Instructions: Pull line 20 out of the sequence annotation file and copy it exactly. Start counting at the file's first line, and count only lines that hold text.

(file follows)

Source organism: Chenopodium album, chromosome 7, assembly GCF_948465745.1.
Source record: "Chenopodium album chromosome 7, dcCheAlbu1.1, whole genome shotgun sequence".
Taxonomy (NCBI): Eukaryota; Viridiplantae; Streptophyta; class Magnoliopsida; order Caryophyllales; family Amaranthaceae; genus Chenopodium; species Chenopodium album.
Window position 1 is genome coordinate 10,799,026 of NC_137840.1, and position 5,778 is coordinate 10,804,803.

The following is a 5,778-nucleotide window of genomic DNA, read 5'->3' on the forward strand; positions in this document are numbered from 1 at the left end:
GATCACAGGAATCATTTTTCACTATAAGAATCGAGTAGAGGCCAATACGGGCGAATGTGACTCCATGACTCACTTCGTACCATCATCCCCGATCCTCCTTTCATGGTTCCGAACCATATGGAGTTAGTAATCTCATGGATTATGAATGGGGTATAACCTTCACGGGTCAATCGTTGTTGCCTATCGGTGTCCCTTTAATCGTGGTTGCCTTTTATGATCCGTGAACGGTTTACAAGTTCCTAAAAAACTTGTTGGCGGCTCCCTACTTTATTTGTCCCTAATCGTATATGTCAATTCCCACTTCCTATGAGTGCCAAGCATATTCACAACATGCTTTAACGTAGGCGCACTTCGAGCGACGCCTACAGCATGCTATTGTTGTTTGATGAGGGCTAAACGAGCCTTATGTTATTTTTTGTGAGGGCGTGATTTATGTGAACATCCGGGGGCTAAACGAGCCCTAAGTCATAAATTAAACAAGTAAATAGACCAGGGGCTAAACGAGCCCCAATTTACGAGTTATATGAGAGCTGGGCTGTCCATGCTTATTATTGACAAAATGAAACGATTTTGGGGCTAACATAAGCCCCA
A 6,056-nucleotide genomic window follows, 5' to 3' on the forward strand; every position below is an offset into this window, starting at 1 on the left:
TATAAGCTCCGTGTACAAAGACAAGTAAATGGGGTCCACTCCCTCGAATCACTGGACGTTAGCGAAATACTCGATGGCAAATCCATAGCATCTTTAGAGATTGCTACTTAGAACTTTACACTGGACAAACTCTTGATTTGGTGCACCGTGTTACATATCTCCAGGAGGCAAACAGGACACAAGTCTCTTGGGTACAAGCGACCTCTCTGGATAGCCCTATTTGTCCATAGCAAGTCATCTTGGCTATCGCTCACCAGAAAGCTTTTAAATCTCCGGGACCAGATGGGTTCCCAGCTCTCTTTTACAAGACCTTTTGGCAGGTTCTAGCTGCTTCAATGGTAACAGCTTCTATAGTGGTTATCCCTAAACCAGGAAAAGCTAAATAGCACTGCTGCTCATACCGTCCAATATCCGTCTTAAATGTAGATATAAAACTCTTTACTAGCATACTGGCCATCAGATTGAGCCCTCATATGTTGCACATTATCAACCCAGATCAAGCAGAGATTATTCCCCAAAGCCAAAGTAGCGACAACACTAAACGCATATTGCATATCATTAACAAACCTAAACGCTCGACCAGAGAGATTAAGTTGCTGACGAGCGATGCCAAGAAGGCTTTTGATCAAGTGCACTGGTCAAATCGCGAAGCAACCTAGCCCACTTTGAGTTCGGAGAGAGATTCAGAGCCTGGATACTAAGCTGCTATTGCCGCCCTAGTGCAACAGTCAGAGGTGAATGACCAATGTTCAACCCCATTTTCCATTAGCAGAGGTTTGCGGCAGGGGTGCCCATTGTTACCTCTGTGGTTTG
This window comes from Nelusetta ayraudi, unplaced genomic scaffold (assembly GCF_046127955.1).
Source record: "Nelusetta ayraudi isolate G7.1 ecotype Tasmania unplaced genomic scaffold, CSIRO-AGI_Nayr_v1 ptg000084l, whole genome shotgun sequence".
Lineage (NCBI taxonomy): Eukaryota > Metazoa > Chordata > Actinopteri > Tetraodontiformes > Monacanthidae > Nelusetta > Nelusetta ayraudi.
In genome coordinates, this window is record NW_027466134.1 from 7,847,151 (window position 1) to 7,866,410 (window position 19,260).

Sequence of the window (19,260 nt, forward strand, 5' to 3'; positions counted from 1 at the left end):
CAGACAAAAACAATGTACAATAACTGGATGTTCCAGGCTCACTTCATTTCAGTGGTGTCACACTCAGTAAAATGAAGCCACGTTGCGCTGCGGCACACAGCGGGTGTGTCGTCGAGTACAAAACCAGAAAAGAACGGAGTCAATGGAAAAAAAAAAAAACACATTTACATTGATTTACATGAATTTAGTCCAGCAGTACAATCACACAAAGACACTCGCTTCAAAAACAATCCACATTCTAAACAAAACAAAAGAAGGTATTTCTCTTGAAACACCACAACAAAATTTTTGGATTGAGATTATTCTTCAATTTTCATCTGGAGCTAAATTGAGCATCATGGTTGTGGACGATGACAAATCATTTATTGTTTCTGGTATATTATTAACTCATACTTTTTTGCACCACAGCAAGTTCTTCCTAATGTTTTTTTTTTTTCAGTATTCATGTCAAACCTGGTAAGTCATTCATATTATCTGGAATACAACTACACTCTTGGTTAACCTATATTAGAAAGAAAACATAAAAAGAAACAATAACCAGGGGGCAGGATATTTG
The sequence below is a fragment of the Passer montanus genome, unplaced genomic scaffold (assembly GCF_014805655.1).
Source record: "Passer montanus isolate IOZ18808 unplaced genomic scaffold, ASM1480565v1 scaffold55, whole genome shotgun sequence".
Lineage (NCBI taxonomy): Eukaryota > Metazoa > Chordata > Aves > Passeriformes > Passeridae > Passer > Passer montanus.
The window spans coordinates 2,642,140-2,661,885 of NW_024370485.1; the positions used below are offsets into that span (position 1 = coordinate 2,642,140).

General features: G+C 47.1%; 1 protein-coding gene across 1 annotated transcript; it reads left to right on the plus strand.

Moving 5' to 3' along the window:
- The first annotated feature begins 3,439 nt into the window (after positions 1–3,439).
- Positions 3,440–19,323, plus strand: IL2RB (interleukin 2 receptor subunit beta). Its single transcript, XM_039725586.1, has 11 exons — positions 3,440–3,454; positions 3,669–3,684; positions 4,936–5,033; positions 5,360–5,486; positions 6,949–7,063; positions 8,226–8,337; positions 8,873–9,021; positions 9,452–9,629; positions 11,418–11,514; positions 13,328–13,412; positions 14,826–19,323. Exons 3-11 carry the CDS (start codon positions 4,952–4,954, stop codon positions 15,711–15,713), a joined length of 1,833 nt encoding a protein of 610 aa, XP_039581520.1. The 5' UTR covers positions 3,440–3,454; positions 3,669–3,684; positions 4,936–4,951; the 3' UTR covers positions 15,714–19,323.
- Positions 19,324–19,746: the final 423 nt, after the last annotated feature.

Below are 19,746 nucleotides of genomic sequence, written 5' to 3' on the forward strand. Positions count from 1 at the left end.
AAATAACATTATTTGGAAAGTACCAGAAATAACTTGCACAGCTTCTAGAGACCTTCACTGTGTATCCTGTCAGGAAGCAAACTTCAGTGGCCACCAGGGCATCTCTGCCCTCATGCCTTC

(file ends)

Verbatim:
Moving 5' to 3' along the window: